uu_fitzgerald2_p029

Request archival file or update item information
Title Fitzgerald Famly Stories
Personal Names Fitzgerald, John W., 1907-1998
Creator Fitzgerald, John W., 1907-1998
Date Digital 2004-06-24
Type Text; Image
Format image/jpeg
Format Creation Scanned at 300 dpi on Epson Expression 1640 XL flatbed scanner. Files saved as uncompressed TIFF. Resized to 1000 pixel-width JPEG images with Photoshop CS.
Language eng
Rights Management Digital Images copyright 2004, Univerity of Utah. All rights reserved.
Scanning Technician Charles Nielson
Metadata Cataloger Charles Nielson
ARK ark:/87278/s6k0727d
Setname uum_jwfc
Date Created 2005-09-12
Date Modified 2017-09-11
ID 204348
Reference URL https://collections.lib.utah.edu/ark:/87278/s6k0727d

Page Metadata

Title uu_fitzgerald2_p029
Description Let us turn back the years to March 15, 18U0, The place Flintshire, New Market, North ^ales» Spring has come again upon the world« It is a time of new life, new hope new opportunities* Song can be heard across the meadow and In the houses, for the TTelch people are noted for* their songs. They are a happy people. They had rented their land from generation to generation and had been a prosperous, thrifty and Industrious people. And in the hone of John and Mary Williams there was cause for even greater rejoicing and gladness} a lovely bundle of humanity had opened new eyes? upon the worldj life had begun for another of God's daughters Sarah Ann "Williams The baby grew as all babies do and soon became a favorite of the family j especially of her grandfather Williams, who used to carry her about on his shoulders. Her father, John Williams was one of the successful farmers of the town, receiving many prizes at the country fairs for his fine horses, geese and cattle. He was loved and respected by all his neighbors;, and his family was his chief pride and joy. Each child had work to do. It fell Sarah's lot to tend th« geese; There were no fences between the farms and it required constant attention to keep the geese out of the grain fields . They were taken out in the morning to the ponds; and feeding grounds and brought back to their pens at night* Thus life went on for the Williams family, father, mother and their family of four girls and one son. The son's early death brought sorrow and grief into the home. When Sarah was about twelve years of age some strange men from America came to the Village of New Market. They were? preaching a new gospel. They were Mormon missionaries and they held meetings and a lively interest was aroused, and in spite of th« opposition many people were converted and baptized, among the converts was Mary Williams and her daughters and then the father John Williams. They longed to emigrate , with others to Zion, out in the Valleys of Utah. So when Sarah was sixteen years old her father sold his fine horses, cattle and geese and other belongings and bought tickets for the voyage to America. Sarah's - SARAH ANN' WILLIAMS FITZGERALD I8U0 - 1917 grandfather Williams felt their parting so keenly he sadd goodbye before they left for the sea port. While in her native land Sarah after she had been l a Mormon a short time witnessed the miraculous healing of her father from cancer, which had completely taken away his lower lip and part of his chin and tongue » Getting no relief from the doctors he asked the Elders to administer to him. After blessing him twice he was completely healed. This with other, manifestations greatly strenghened hers1 and the family's testimony. The Journey to America was anything but pleasant. The ocean was choppy and rough. The sailing vessal was not the best and for days at a time, when adverse winds blew they trould not ijiake any headway at all. Added to the other hardships of the voyage, came scarlet fever and Sarah came down with it in a most severe form and for days she hovered near death, Everyone except her mother gave her up for dead • The faith of hear mother never wavered and though she was very weak when the ship landed in Boston being barely able to walk. But with the help of her mother and father she walked down the gangplank to the waiting carriage, Sarah and her family took the train from Boston to the fartherest s, point west, that they could travel with a train in 1856. After traveling a week or ten days they arrived in Council Bluffs. Here preparations were immediately begun to organize a hand cart company to: start the the long trek across the plains and mountains to Utah. Which meant that the Williams family didn't have the means to buy a wagon outfit* Most of the immigrants were from Wales in this company. They made and bought hand carts, which together with a few who could afford oxen and wagons* They loaded their heavy things in the wagons and finally they were ready to their journey. To begin with they were unable to get sufficient provisions for such a long journey. In the beginning of their journey they ¦mm passing some scattered farm houses where they were able to buy some food and other needed supplies. When the last farm house was passed they were really on their own* and the company had to be put on rations and the hardships begun. Ofttimes- it Kained and the hand carts would have to be pushed through the mud* At other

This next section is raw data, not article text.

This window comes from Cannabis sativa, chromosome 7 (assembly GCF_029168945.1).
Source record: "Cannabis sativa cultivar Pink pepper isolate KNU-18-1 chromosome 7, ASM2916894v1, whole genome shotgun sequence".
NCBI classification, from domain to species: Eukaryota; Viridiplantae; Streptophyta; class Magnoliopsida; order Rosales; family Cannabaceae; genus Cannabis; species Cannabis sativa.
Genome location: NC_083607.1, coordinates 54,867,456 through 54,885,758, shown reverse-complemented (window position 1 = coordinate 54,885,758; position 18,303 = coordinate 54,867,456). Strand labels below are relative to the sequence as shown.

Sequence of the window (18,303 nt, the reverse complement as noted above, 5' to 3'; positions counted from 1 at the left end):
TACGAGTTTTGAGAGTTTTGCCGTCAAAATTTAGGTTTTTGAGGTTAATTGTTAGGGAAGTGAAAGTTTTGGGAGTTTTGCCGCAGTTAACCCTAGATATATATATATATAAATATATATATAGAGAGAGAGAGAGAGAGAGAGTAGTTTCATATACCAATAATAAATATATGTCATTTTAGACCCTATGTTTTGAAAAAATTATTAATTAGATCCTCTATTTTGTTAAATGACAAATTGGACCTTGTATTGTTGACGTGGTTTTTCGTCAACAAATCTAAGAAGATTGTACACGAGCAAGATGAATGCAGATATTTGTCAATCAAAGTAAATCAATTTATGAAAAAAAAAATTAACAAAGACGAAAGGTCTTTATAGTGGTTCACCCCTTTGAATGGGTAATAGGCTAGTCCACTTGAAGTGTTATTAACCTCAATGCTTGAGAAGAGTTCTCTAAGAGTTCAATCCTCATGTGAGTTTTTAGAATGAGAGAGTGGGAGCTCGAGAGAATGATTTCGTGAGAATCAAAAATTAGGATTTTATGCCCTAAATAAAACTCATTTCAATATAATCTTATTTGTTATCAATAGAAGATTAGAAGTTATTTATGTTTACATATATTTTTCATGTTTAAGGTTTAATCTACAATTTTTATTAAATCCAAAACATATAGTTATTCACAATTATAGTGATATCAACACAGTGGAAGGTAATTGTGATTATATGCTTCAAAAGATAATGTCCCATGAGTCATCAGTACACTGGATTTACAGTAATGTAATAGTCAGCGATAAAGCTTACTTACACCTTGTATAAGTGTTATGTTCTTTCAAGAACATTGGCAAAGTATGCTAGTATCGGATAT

Format image/jpeg
Setname uum_jwfc
Date Created 2005-09-12
Date Modified 2005-09-12
ID 204339
Reference URL https://collections.lib.utah.edu/ark:/87278/s6k0727d/204339